Tokyo Shopping

Where to Shop in Tokyo

Walk into any Tokyo shop and you’ll hear “irasshaimase”: a big welcome! One of the most exciting and diverse metropolises in the world, Tokyo presents a treasure trove of unique shopping opportunities. Traditional arts and craft stores stand next to shops brimming with contemporary and imported items; the tiniest family-run businesses compete with the huge national chains.

Generally each area of Tokyo specializes in a particular form of shopping, whether it be fashion, electronics or interior decoration, however each district presents an interesting array of boutiques, specialty shops and larger department stores awaiting exploration.

Akasaka Shopping Akasaka Shopping

Being one of the busiest business districts the shopping in Akasaka is less abundant than nearby Aoyama and Roppongi. Akasaka Sacas, developed by the Tokyo Broadcasting System aspires to become a city within a city like Roppongi Hills and Tokyo Midtown, as such Akasaka Sacas has an extensive shopping mall within the Akasaka Bix Tower building. Read More...

Akihabara Shopping Akihabara Shopping

If you came to Tokyo hoping to buy some of the latest gadgets then a trip to Akihabara will not disappoint. Everything from Christmas tree lights to cutting-edge silicone chips, parts for robotics, spare computer parts, dynamic audio sound rooms; if it’s electrical you’ll find it in Electric Town. Read More...

Aoyama Shopping Aoyama Shopping

The cross section of some of Tokyo’s most stylish areas, Aoyama is where the beautiful people go to shop and socialize. Accordingly the shopping in Aoyama is some of the best in the city. Clean cut urbanites shop here for expensive tailored suits and executive wear. There is an impressive collection of top name designer boutiques and flagship stores. Read More...

Ginza Shopping Ginza Shopping

Since the reconstruction after the fire in 1872, Ginza has been the focus for Western influences and all things modern in Japan. Today Ginza is still one of Tokyo’s great centres. Read More...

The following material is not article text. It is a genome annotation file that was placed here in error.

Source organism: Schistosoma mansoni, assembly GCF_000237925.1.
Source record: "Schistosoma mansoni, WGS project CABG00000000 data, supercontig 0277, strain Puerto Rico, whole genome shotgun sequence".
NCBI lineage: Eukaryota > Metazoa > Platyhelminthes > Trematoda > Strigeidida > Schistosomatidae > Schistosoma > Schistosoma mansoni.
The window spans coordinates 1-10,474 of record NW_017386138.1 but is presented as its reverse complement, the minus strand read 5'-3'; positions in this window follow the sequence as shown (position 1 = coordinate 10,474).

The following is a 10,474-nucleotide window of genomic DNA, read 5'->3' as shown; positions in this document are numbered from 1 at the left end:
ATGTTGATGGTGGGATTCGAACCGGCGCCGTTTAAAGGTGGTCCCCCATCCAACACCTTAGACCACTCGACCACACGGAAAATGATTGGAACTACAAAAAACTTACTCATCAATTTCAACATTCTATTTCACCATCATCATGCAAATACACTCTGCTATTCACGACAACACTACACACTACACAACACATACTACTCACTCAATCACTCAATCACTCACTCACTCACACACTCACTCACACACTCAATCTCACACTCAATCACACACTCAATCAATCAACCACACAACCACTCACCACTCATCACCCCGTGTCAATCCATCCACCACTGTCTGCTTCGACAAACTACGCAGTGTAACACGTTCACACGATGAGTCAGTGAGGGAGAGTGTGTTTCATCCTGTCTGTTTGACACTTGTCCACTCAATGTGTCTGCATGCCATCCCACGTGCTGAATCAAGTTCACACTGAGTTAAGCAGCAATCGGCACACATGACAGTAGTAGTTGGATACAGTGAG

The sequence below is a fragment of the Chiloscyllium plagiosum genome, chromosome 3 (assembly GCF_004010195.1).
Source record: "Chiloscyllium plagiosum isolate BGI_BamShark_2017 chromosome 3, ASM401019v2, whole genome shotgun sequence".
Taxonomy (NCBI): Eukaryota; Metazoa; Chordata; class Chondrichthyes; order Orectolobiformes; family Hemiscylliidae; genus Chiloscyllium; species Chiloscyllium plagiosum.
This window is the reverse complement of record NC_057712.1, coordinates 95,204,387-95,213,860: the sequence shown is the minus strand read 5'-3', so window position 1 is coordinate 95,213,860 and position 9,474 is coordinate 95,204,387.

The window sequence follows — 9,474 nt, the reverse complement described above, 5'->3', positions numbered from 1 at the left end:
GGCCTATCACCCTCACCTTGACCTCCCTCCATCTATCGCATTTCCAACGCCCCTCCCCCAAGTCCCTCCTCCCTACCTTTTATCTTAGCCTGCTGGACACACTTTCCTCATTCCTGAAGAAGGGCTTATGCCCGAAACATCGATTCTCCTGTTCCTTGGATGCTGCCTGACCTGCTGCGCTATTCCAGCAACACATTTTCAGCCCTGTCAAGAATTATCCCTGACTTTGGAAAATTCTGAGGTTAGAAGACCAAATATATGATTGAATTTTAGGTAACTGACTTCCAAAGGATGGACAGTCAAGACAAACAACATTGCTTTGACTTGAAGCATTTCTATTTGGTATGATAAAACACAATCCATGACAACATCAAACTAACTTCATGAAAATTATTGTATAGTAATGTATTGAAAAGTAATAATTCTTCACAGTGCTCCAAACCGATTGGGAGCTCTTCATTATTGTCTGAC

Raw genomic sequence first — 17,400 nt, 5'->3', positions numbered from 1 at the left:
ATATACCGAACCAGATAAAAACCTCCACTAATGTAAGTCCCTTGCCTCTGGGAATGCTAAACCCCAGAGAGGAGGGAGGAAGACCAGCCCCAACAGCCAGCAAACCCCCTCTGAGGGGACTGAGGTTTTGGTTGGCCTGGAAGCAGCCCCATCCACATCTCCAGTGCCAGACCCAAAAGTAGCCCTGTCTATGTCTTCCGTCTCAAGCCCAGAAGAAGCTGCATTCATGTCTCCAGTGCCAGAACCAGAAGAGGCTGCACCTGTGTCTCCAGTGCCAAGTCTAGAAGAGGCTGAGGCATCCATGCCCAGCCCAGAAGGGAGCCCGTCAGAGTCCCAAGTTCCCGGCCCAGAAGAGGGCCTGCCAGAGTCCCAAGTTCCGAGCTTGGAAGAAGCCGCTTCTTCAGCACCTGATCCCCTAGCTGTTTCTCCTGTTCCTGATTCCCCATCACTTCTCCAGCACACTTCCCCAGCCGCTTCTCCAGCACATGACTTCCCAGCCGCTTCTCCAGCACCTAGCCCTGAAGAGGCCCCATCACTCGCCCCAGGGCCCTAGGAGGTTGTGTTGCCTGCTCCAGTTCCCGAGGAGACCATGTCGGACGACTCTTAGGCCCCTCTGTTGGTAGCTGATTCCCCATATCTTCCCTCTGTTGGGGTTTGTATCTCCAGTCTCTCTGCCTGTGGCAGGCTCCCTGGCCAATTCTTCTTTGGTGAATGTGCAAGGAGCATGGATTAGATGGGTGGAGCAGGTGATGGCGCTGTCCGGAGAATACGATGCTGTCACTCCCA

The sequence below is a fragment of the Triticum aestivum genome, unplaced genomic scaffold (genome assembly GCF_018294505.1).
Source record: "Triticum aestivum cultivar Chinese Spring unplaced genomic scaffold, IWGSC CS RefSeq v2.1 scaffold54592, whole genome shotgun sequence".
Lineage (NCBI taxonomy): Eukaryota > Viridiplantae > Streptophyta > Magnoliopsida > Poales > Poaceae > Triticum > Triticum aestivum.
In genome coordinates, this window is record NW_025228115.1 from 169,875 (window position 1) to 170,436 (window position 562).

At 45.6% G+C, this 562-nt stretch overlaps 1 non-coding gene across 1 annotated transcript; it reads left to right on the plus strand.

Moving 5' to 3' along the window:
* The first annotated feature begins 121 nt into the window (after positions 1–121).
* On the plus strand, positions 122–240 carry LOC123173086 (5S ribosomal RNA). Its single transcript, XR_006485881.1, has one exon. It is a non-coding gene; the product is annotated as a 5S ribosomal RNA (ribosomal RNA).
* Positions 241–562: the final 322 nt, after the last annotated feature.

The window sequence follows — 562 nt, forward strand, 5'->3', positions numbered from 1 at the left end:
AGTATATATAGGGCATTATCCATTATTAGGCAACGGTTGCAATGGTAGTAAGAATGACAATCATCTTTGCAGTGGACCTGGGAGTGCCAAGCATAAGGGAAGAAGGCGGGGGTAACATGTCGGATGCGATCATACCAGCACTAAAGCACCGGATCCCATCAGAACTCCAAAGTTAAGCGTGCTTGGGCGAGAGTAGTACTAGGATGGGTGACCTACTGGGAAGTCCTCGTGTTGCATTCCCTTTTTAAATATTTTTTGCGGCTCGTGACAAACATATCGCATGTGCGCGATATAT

Harajuku Shopping Harajuku Shopping

Being the melting pot of Japanese fashion, shopping in Harajuku is an experience. From the rainbow of tiny shops lining Takeshita Street, to the exclusive emporiums of Omotesando, fashion is definitely the main draw to Harajuku, however there are also a number of notable specialty stores in the area. Read More...

Odaiba Shopping Odaiba Shopping

Three massive shopping centres dominate the shopping landscape of Odaiba. Each of them could occupy avid shoppers for days. From heavenly Venetian facades to reproductions of a bustling Hong Kong street, the shopping centres in Odaiba are attractions in their own right. Read More...


Roppongi Shopping Roppongi Shopping

Roppongi has the country’s longest history with the Western market. The on-going US military presence after the war brought many American brands and goods to the area. As such Roppongi was an interesting place for Japanese people to see and learn about the people from west and all their commercial products. Read More...

Shibuya Shopping Shibuya Shopping

Located close to Harajuku, Shibuya is a place for many of Tokyo’s young fashionistas to meet up before hitting the boutiques, however the area offers a more diverse range of shopping opportunities with an eclectic mix of shops selling everything from electronics to anime, hobby and crafts items to home-wares.  Read More...

Shinjuku Shopping Shinjuku Shopping

The biggest commuter hub in the city Shinjuku is laden with shops. Takashimaya Times Square is an enormous ten-storey shopping complex with Japan’s largest department store, Takashimaya, plus an IMAX theatre, and countless clothing, accessories, home-ware and novelty stores. You could spend days exploring this giant. Read More...

Ueno Shopping Ueno Shopping

Shopping in Ueno is historically less refined than other areas of Tokyo, however new departments stores are turning this once working-class district into a trendy shopping hub. Historically the main shopping attraction in Ueno is the busy Ameyoko black market which during World War II dealt in sweet foods and American contraband. Read More...

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